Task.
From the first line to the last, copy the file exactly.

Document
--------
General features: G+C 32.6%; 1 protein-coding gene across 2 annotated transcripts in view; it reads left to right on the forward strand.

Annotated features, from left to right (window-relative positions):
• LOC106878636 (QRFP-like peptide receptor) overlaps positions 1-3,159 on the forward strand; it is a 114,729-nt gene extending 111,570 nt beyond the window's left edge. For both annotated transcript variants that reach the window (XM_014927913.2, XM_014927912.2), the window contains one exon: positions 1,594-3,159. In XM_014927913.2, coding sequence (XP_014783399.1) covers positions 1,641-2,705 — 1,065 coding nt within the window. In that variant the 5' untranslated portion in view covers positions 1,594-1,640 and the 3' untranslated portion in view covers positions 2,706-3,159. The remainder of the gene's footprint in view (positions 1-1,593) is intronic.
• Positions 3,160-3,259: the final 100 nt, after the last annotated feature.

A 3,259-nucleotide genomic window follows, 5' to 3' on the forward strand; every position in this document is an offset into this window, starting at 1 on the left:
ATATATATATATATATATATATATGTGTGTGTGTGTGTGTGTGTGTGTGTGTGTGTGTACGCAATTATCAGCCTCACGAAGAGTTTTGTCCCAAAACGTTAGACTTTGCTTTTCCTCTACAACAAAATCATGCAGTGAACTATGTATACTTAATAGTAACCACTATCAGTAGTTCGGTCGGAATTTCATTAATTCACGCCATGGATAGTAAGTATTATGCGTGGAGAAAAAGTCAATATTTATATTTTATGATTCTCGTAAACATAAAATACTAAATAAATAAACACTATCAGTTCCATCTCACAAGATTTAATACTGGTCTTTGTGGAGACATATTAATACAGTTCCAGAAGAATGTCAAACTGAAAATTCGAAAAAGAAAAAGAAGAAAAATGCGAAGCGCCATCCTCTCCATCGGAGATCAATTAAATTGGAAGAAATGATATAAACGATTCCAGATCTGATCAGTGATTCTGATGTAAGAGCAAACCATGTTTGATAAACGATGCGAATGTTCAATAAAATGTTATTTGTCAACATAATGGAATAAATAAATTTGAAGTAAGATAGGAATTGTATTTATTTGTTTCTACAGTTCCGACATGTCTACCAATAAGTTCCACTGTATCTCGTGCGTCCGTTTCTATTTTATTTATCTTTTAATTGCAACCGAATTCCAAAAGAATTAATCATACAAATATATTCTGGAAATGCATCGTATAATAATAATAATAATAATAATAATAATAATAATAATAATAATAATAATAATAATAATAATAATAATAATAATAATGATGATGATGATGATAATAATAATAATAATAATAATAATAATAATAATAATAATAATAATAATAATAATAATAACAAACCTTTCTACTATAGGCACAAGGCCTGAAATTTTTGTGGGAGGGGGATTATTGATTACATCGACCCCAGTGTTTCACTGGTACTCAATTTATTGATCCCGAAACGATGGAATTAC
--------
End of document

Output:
General features: G+C 32.6%; 1 protein-coding gene across 2 annotated transcripts in view; it reads left to right on the forward strand.

Annotated features, from left to right (window-relative positions):
• LOC106878636 (QRFP-like peptide receptor) overlaps positions 1-3,159 on the forward strand; it is a 114,729-nt gene extending 111,570 nt beyond the window's left edge. For both annotated transcript variants that reach the window (XM_014927913.2, XM_014927912.2), the window contains one exon: positions 1,594-3,159. In XM_014927913.2, coding sequence (XP_014783399.1) covers positions 1,641-2,705 — 1,065 coding nt within the window. In that variant the 5' untranslated portion in view covers positions 1,594-1,640 and the 3' untranslated portion in view covers positions 2,706-3,159. The remainder of the gene's footprint in view (positions 1-1,593) is intronic.
• Positions 3,160-3,259: the final 100 nt, after the last annotated feature.

A 3,259-nucleotide genomic window follows, 5' to 3' on the forward strand; every position in this document is an offset into this window, starting at 1 on the left:
ATATATATATATATATATATATATGTGTGTGTGTGTGTGTGTGTGTGTGTGTGTGTGTACGCAATTATCAGCCTCACGAAGAGTTTTGTCCCAAAACGTTAGACTTTGCTTTTCCTCTACAACAAAATCATGCAGTGAACTATGTATACTTAATAGTAACCACTATCAGTAGTTCGGTCGGAATTTCATTAATTCACGCCATGGATAGTAAGTATTATGCGTGGAGAAAAAGTCAATATTTATATTTTATGATTCTCGTAAACATAAAATACTAAATAAATAAACACTATCAGTTCCATCTCACAAGATTTAATACTGGTCTTTGTGGAGACATATTAATACAGTTCCAGAAGAATGTCAAACTGAAAATTCGAAAAAGAAAAAGAAGAAAAATGCGAAGCGCCATCCTCTCCATCGGAGATCAATTAAATTGGAAGAAATGATATAAACGATTCCAGATCTGATCAGTGATTCTGATGTAAGAGCAAACCATGTTTGATAAACGATGCGAATGTTCAATAAAATGTTATTTGTCAACATAATGGAATAAATAAATTTGAAGTAAGATAGGAATTGTATTTATTTGTTTCTACAGTTCCGACATGTCTACCAATAAGTTCCACTGTATCTCGTGCGTCCGTTTCTATTTTATTTATCTTTTAATTGCAACCGAATTCCAAAAGAATTAATCATACAAATATATTCTGGAAATGCATCGTATAATAATAATAATAATAATAATAATAATAATAATAATAATAATAATAATAATAATAATAATAATAATAATAATAATGATGATGATGATGATAATAATAATAATAATAATAATAATAATAATAATAATAATAATAATAATAATAATAATAACAAACCTTTCTACTATAGGCACAAGGCCTGAAATTTTTGTGGGAGGGGGATTATTGATTACATCGACCCCAGTGTTTCACTGGTACTCAATTTATTGATCCCGAAACGATGGAATTAC